A diya, diyo, deya, divaa, deepa, deepam, or deepak is an oil lamp usually made from clay, with a cotton wick dipped in ghee or vegetable oils. Diyas are native to the Indian subcontinent often used in Hindu, Sikh, Jain and Zoroastrian religious festivals such as Diwali or the Kushti ceremony.
Clay Diyas are often used temporarily as lighting for special occasions, while diyas made of brass are permanent fixtures in homes and temples. Especially in Diwali, diyas or candles are representing of enlightenment, knowledge or wisdom.
- Diwali: The lighting of diyas forms a part of celebrations and rituals of the festival. Houses are decorated with small diyas placed at boundaries and entrances. In fact, the name of Diwali is derived from the Sanskrit word Deepavali, which means the row of lights ("deep" means Diya and "avali" means row).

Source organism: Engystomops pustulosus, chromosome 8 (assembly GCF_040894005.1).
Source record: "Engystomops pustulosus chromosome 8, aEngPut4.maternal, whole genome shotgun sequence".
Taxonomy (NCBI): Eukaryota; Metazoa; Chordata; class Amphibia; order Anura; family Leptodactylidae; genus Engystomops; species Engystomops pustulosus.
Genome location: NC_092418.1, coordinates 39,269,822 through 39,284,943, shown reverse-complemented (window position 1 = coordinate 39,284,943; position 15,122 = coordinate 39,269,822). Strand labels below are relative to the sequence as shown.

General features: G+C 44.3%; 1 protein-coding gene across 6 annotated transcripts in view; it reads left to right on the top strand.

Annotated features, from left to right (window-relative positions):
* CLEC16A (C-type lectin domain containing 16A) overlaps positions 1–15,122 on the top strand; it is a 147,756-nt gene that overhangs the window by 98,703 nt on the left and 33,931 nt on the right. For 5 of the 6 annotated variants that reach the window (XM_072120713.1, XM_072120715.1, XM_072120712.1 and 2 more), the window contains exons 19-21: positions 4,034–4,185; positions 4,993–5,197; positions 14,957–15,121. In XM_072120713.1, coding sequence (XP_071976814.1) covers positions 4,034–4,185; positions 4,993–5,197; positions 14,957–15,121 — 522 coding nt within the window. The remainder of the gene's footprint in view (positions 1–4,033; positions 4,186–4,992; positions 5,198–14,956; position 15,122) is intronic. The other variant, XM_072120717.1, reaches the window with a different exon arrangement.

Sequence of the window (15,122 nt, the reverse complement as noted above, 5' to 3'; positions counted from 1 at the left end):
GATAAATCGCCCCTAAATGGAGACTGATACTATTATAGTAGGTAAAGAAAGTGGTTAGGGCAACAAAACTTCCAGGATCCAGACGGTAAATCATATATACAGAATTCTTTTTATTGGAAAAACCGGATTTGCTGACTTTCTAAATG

- Karthikai Deepam: Diyas, also known as deepam in Tamil Nadu, can be lighted, especially during the Karthikai Deepam.
Worship and prayers
A diya placed in temples and used to bless worshippers is referred to as an aarti.
In terms of the choice of material, the kiln fired earthenware lamps followed by the metallic lamps with multiple wicks, mostly of brass known as Samai, are the most common, though other materials are also used such as patravali floating lamp made from leaves or permanent lamps made of stones.
In terms of wick design, lamps with one wick are most common followed by the four wick styles, other variations such as two, five or sevel wick, etc also made.
In terms of overall lamps design, the ornamental lamps come in various designs. The iconic Nachiarkoil lamp, also known as "Annam lamp", is produced exclusively in by the Pather (Kammalar) community in Nachiyar Koil of Tamil Nadu.
- Other lamps
- Related topics
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- PM Narendra Modi gifts Xi Jinping Annam lamp, Times of India, 11 october 2019.
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